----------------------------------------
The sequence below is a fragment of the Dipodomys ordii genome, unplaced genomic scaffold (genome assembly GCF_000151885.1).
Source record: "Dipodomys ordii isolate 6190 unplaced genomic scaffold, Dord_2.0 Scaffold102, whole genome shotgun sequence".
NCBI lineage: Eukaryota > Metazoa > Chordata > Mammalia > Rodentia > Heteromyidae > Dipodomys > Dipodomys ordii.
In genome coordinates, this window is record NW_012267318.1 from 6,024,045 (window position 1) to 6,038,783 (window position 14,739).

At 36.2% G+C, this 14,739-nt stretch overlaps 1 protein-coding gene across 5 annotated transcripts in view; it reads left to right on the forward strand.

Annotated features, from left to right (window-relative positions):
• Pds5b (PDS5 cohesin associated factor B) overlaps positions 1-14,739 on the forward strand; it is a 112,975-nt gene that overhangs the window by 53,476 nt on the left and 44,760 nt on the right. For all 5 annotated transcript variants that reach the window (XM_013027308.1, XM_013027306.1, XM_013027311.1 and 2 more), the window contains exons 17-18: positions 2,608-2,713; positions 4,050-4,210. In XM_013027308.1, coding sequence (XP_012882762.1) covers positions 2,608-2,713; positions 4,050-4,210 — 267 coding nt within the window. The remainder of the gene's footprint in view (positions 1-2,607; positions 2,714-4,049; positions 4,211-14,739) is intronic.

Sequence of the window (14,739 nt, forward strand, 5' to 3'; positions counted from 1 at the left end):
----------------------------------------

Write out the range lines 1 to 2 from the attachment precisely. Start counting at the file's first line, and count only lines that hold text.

The sequence below is a fragment of the Dipodomys ordii genome, unplaced genomic scaffold (genome assembly GCF_000151885.1).
Source record: "Dipodomys ordii isolate 6190 unplaced genomic scaffold, Dord_2.0 Scaffold102, whole genome shotgun sequence".